In 2005, an online video that showed clips from SpongeBob SquarePants and other children's shows set to the Sister Sledge song “We Are Family” to promote diversity and tolerance was attacked by an evangelical group in the United States, because they saw SpongeBob being used to “advocate homosexuality”. James Dobson of Focus on the Family accused the video of promoting homosexuality, due to it being sponsored by a pro-tolerance group. The incident accentuated questions as to whether or not SpongeBob is gay. Although the character has enjoyed popularity with gay viewers, series creator Stephen Hillenburg had already denied the issue three years earlier, clarifying at the time that he considers the character to be “somewhat asexual”. After Dobson's comments, Hillenburg reasserted his position, stating that sexual preference does not play a part in what they are “trying to do” with the series. Tom Kenny and other production members were distraught that such an issue had arisen. Dobson later stated that his comments were taken out of context and that his original complaints were not with SpongeBob, the video, or any of the characters in the video, but rather with the organization that sponsored the video, the We Are Family Foundation. Dobson said that the We Are Family Foundation posted pro-gay material on their website, but later removed it. After the controversy, John H. Thomas, the United Church of Christ's general minister and president, said they would welcome SpongeBob into their ministry. He said “Jesus didn't turn people away. Neither do we”. Jeffery P. Dennis, author of the journal article “Queertoons”, argued that SpongeBob and Sandy are not romantically in love, while adding that he believed that SpongeBob and Patrick “are paired with arguably erotic intensity”. Martin Goodman of Animation World Magazine described Dennis' comments regarding SpongeBob and Patrick as “interesting”. Ukrainian website Family Under the Protection of the Holy Virgin, which has been described as a “fringe Catholic” group by The Wall Street Journal, levied criticism against SpongeBob SquarePants for its alleged “promotion of homosexuality”. The group sought to have the series banned, along with several other popular children's properties. The National Expert Commission of Ukraine on the Protection of Public Morality took up the matter for review in August 2012. In April 2009, Burger King released a SpongeBob-themed advertisement featuring a parody of Sir Mix-a-Lot's song “Baby Got Back”. The Campaign for a Commercial-Free Childhood protested the ad for being sexist and inappropriately sexual, especially contemplating that SpongeBob's fan base includes young children. In official statements released by Burger King and Nickelodeon, both companies claimed that the campaign was aimed at parents.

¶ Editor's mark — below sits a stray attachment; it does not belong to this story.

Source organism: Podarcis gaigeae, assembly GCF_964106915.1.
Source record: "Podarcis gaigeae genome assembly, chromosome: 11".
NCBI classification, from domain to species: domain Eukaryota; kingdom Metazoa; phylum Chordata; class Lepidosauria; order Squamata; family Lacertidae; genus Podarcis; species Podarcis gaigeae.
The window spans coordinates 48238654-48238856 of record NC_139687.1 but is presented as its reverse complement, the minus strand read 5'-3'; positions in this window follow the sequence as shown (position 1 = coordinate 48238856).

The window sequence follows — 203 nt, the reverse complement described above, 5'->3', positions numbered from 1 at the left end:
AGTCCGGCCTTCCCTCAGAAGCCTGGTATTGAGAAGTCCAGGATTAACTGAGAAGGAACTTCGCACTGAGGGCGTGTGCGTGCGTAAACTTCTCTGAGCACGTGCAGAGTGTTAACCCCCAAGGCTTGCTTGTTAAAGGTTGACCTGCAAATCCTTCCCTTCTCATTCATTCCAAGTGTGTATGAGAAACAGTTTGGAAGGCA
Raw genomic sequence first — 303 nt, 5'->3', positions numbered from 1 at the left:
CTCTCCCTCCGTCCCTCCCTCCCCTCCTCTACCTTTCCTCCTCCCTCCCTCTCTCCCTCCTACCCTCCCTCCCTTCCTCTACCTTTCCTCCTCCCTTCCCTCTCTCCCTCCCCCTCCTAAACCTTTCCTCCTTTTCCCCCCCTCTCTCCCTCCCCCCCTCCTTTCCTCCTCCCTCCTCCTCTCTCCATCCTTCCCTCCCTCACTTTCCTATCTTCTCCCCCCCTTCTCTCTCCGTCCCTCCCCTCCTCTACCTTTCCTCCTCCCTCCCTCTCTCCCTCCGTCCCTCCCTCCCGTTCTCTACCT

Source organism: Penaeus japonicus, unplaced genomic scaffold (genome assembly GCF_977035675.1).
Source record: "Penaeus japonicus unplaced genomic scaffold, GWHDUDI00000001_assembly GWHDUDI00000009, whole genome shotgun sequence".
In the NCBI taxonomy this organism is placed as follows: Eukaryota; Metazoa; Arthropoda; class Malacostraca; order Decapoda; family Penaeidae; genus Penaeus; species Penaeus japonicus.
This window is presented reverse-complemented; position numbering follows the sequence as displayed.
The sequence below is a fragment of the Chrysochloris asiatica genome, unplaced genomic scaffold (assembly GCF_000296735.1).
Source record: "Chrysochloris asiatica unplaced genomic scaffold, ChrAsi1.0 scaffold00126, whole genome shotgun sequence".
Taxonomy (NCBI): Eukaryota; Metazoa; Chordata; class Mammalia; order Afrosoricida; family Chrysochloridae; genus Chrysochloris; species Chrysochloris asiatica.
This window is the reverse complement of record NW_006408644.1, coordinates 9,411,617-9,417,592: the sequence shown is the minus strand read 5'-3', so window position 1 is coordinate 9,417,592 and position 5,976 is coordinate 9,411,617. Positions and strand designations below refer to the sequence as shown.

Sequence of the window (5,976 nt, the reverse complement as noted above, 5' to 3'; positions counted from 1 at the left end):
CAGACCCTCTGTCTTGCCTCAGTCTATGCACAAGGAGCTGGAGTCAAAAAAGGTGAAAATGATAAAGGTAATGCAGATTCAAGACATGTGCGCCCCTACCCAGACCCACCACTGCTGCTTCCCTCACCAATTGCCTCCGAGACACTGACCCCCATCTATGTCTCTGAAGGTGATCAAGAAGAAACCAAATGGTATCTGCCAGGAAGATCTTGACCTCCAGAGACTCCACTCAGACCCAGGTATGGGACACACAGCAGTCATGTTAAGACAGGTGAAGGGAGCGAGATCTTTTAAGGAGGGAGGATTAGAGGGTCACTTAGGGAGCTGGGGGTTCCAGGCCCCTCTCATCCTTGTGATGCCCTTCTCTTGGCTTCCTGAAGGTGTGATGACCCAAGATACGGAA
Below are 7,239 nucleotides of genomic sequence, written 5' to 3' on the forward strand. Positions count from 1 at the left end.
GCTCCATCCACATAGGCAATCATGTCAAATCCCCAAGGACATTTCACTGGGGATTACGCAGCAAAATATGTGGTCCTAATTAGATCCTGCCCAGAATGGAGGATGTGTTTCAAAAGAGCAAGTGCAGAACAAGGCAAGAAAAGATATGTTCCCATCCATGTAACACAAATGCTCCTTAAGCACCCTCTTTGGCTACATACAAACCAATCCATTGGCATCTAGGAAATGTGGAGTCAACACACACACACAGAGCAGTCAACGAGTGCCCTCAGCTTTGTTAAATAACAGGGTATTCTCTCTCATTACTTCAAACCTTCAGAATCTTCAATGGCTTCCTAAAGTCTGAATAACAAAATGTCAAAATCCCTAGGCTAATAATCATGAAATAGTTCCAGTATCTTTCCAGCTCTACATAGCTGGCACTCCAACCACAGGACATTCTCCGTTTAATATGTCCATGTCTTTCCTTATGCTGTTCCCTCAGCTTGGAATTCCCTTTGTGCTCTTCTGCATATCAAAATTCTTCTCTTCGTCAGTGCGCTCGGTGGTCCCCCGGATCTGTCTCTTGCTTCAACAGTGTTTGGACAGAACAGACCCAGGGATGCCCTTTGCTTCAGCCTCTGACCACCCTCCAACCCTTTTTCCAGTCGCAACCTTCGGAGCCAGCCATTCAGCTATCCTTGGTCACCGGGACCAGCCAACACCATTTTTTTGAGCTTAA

Crashletes - References - Netflix